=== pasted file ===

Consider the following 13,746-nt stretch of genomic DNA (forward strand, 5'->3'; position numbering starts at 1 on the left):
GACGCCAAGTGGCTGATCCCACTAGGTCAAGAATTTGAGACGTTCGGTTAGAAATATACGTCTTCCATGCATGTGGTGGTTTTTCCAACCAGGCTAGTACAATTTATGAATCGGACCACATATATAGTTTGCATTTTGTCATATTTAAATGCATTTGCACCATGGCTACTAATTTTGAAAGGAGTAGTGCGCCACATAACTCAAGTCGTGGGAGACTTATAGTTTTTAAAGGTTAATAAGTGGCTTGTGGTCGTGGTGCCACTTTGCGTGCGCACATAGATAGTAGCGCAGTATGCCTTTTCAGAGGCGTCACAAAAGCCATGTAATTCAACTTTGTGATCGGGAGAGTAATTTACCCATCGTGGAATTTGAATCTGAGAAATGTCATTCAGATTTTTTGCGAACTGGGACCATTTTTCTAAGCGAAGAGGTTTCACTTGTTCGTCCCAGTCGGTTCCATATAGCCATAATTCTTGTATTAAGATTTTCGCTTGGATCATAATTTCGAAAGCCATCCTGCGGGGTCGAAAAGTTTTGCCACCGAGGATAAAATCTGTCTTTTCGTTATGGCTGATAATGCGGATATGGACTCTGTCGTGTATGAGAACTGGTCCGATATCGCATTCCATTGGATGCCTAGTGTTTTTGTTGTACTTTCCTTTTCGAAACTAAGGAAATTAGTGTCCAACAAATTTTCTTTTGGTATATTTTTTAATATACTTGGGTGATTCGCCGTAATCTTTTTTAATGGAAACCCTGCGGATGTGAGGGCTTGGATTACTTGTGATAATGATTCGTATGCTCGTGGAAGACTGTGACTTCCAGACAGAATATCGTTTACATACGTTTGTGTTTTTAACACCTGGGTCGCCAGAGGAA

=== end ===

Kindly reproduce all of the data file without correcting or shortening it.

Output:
Consider the following 13,746-nt stretch of genomic DNA (forward strand, 5'->3'; position numbering starts at 1 on the left):
GACGCCAAGTGGCTGATCCCACTAGGTCAAGAATTTGAGACGTTCGGTTAGAAATATACGTCTTCCATGCATGTGGTGGTTTTTCCAACCAGGCTAGTACAATTTATGAATCGGACCACATATATAGTTTGCATTTTGTCATATTTAAATGCATTTGCACCATGGCTACTAATTTTGAAAGGAGTAGTGCGCCACATAACTCAAGTCGTGGGAGACTTATAGTTTTTAAAGGTTAATAAGTGGCTTGTGGTCGTGGTGCCACTTTGCGTGCGCACATAGATAGTAGCGCAGTATGCCTTTTCAGAGGCGTCACAAAAGCCATGTAATTCAACTTTGTGATCGGGAGAGTAATTTACCCATCGTGGAATTTGAATCTGAGAAATGTCATTCAGATTTTTTGCGAACTGGGACCATTTTTCTAAGCGAAGAGGTTTCACTTGTTCGTCCCAGTCGGTTCCATATAGCCATAATTCTTGTATTAAGATTTTCGCTTGGATCATAATTTCGAAAGCCATCCTGCGGGGTCGAAAAGTTTTGCCACCGAGGATAAAATCTGTCTTTTCGTTATGGCTGATAATGCGGATATGGACTCTGTCGTGTATGAGAACTGGTCCGATATCGCATTCCATTGGATGCCTAGTGTTTTTGTTGTACTTTCCTTTTCGAAACTAAGGAAATTAGTGTCCAACAAATTTTCTTTTGGTATATTTTTTAATATACTTGGGTGATTCGCCGTAATCTTTTTTAATGGAAACCCTGCGGATGTGAGGGCTTGGATTACTTGTGATAATGATTCGTATGCTCGTGGAAGACTGTGACTTCCAGACAGAATATCGTTTACATACGTTTGTGTTTTTAACACCTGGGTCGCCAGAGGAA